Greece election: The European countdown
Europe is on edge, its leaders nervous and divided. The days ahead are full of uncertainty.
On Sunday the Greeks vote in an election that could determine whether Greece stays in the euro. Friday is the last day of campaigning.
The attention remains on 37-year-old Alexis Tsipras, the radical leftist leader of Syriza.
He is a young politician who has come from obscurity to challenge the terms of the bailout deal drawn up by Brussels and the International Monetary Fund. It has made him the anti-austerity candidate.
If successful he has threatened to tear up the deal, which could risk Greece leaving the single currency.
But Mr Tsipras insists he can reject the austerity conditions attached to the bailout deal and stay in the euro.
At his last meeting in a central square in Athens he denounced the bailout memorandum.
"No to the memorandum of bankruptcy!" he said, "yes to the euro and to a national plan for economic recovery that will protect the people from bankruptcy".
He accused the two main Greek parties of looting the country and handing over the national flag to the German chancellor.
His core message is this: "Greece has been a European and international experiment, and the Greek people have been the guinea pigs. In the past two years we have suffered a social catastrophe."
He believes he can persuade Europe's leaders to scrap the old deal and renegotiate another. Europe is saying "don't count on it".
There is no appetite for a full-scale negotiation and without the bailout funds Greece will face bankruptcy.
The French president has warned Greeks: "There are countries in the eurozone which would prefer to end Greece's presence in the eurozone."
So, if Syriza does well, it will come down to who will blink first. Alexis Tsipras believes that Europe will bend, fearing a Greek exit more than bargaining with him.
He has been encouraged by the bailout of Spain's banks. "We will vote on Sunday with our eyes on Spain," he said.
"It negotiated and succeeded, despite the lenders' threats and blackmail. It is still in the euro, without an austerity plan."
The polls indicate that Syriza is neck-and-neck with New Democracy, a centre-right party led by Antonis Samaras which supports the bailout deal with the EU and IMF, although will seek concessions if they win.
Many Greeks have heard the dire warnings of instability and chaos that would follow a departure from the euro.
Those fears may work to Mr Samaras's advantage. He accepts the basis of the bailout deal, but believes concessions can be won. Fear may be a key factor in the vote on Sunday.
If Mr Samaras were to succeed there would be relief in Europe, but he would have to convince the markets that he could govern effectively in the face of possible widespread protests and disruption.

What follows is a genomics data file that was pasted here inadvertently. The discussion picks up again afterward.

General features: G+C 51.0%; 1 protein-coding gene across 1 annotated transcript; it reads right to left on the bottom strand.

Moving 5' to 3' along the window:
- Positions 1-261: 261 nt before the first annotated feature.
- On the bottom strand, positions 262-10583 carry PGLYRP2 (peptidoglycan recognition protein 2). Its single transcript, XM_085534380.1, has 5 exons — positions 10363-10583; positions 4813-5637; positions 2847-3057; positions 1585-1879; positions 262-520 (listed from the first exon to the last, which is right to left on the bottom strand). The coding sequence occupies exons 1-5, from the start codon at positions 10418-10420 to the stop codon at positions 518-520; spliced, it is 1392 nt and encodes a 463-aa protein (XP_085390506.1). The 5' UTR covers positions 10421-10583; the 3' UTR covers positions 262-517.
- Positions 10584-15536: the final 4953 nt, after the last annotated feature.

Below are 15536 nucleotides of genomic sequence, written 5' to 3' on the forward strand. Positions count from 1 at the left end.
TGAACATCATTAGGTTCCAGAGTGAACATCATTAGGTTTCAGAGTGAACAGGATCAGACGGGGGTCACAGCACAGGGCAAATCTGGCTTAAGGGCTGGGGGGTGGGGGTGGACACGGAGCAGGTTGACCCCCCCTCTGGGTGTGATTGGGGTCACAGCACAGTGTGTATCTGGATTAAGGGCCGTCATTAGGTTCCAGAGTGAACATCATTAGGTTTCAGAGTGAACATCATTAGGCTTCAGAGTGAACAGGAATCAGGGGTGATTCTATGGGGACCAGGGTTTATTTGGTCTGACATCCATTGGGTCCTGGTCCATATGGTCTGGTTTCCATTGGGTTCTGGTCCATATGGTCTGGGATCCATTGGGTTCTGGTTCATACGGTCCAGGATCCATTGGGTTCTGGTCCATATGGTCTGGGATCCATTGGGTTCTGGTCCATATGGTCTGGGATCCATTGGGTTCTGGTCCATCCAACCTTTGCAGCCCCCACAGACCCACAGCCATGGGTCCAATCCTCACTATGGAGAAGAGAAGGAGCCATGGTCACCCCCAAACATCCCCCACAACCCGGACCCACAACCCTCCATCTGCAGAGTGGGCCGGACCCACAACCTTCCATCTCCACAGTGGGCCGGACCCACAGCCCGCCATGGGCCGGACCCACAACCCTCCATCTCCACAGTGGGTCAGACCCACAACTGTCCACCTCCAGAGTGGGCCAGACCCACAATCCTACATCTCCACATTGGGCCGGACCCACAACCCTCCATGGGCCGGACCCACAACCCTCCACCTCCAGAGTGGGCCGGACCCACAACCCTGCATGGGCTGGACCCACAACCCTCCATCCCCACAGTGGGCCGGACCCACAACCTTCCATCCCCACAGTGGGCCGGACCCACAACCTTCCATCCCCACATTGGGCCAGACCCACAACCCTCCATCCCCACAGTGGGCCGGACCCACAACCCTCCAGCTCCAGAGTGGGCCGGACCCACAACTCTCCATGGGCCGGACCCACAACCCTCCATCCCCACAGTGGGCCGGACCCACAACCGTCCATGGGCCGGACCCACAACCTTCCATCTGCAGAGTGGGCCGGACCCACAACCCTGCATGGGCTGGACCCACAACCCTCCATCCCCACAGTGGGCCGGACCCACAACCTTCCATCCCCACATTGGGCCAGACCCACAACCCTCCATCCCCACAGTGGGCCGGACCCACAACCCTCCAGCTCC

Uncertainty over Greece is helping force up the borrowing costs for Spain and Italy. One of the major concerns of investors is that by agreeing a bailout deal for its banks, Spain has increased its debts whilst the economy is in recession.
The leaders of Spain and Italy increasingly argue that salvation can only come at a European level.
Once again European divisions have been on display. French President Francois Hollande was visiting Italian Prime Minister Mario Monti on Thursday.
They seemed determined to send not-very-coded messages to Berlin. Budget discipline should not come at the expense of economic growth, said the Italian prime minister. Again they argued that "public account discipline" was not enough to build growth and create jobs.
Mario Monti even pointed out that Italy and France contributed 40% of the eurozone' s bailout funds and so, by implication, should be listened to.
The French president wants a banking union with a joint guarantee of deposits and a joint fund to pay down debt.
He wants the bloc's permanent rescue fund (the ESM) to be given a banking licence so it can borrow directly from the European Central Bank.
Mr Monti favours eurobonds, common debt.
'Moments of truth'
Many of these ideas are rejected by Germany's Chancellor Angela Merkel. Her reply was that "Germany is strong, Germany is an engine of economic growth and a stability anchor in Europe. But Germany's powers are not unlimited".
She is not prepared for Germany to become the paymaster of Europe. She said that those clamouring for Germany to "pour billions into eurobonds, stability funds, European bank deposit guarantee funds" wanted a quick crisis fix that was unsustainable.
That persuaded French Prime Minister Jean-Marc Ayrault, in an apparent reference to Ms Merkel, to say that "the situation in Europe is sufficiently critical not to give in to simplistic talk".
So two moments of truth are approaching.
Will Greece gamble that Europe will agree to easier terms on its bailout, or will it go along with a rescue package that brings with it years of painful austerity?
Secondly, will Germany - under relentless pressure - accept it will have to pay more to ensure the euro's survival?
Angela Merkel believes there will have to be a political union in the eurozone, but will she tell the German people they will have to contribute much more to save the currency?
The days ahead will provide some answers. An analyst from CMC markets said: "We're at a tipping point. You either have to deliver or disband."